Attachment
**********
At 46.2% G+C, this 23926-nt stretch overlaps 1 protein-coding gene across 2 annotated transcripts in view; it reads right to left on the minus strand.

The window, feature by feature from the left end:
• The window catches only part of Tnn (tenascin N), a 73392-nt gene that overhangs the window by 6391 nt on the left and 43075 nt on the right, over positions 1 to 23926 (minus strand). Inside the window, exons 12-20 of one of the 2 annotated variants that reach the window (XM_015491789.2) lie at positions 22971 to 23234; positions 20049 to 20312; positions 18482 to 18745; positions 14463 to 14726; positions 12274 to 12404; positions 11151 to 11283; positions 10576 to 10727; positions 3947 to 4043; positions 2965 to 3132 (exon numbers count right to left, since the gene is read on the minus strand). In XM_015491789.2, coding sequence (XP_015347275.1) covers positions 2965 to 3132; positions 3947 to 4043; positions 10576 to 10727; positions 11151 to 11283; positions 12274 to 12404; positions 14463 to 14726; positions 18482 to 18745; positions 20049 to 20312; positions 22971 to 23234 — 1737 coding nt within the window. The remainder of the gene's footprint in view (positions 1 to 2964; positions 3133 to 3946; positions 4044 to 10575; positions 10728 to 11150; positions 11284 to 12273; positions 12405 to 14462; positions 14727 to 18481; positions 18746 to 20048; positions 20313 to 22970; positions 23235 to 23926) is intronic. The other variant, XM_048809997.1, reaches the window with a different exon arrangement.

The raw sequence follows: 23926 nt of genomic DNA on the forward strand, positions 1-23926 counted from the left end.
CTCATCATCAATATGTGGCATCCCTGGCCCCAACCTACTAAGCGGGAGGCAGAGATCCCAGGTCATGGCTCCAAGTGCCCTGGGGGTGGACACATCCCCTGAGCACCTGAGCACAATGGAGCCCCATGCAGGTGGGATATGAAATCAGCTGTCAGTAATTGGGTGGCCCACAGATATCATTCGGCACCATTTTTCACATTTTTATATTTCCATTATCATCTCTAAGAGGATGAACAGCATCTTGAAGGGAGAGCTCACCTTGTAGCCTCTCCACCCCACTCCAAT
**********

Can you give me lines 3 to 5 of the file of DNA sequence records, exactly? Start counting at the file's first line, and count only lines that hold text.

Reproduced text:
• The window catches only part of Tnn (tenascin N), a 73392-nt gene that overhangs the window by 6391 nt on the left and 43075 nt on the right, over positions 1 to 23926 (minus strand). Inside the window, exons 12-20 of one of the 2 annotated variants that reach the window (XM_015491789.2) lie at positions 22971 to 23234; positions 20049 to 20312; positions 18482 to 18745; positions 14463 to 14726; positions 12274 to 12404; positions 11151 to 11283; positions 10576 to 10727; positions 3947 to 4043; positions 2965 to 3132 (exon numbers count right to left, since the gene is read on the minus strand). In XM_015491789.2, coding sequence (XP_015347275.1) covers positions 2965 to 3132; positions 3947 to 4043; positions 10576 to 10727; positions 11151 to 11283; positions 12274 to 12404; positions 14463 to 14726; positions 18482 to 18745; positions 20049 to 20312; positions 22971 to 23234 — 1737 coding nt within the window. The remainder of the gene's footprint in view (positions 1 to 2964; positions 3133 to 3946; positions 4044 to 10575; positions 10728 to 11150; positions 11284 to 12273; positions 12405 to 14462; positions 14727 to 18481; positions 18746 to 20048; positions 20313 to 22970; positions 23235 to 23926) is intronic. The other variant, XM_048809997.1, reaches the window with a different exon arrangement.

The raw sequence follows: 23926 nt of genomic DNA on the forward strand, positions 1-23926 counted from the left end.
CTCATCATCAATATGTGGCATCCCTGGCCCCAACCTACTAAGCGGGAGGCAGAGATCCCAGGTCATGGCTCCAAGTGCCCTGGGGGTGGACACATCCCCTGAGCACCTGAGCACAATGGAGCCCCATGCAGGTGGGATATGAAATCAGCTGTCAGTAATTGGGTGGCCCACAGATATCATTCGGCACCATTTTTCACATTTTTATATTTCCATTATCATCTCTAAGAGGATGAACAGCATCTTGAAGGGAGAGCTCACCTTGTAGCCTCTCCACCCCACTCCAAT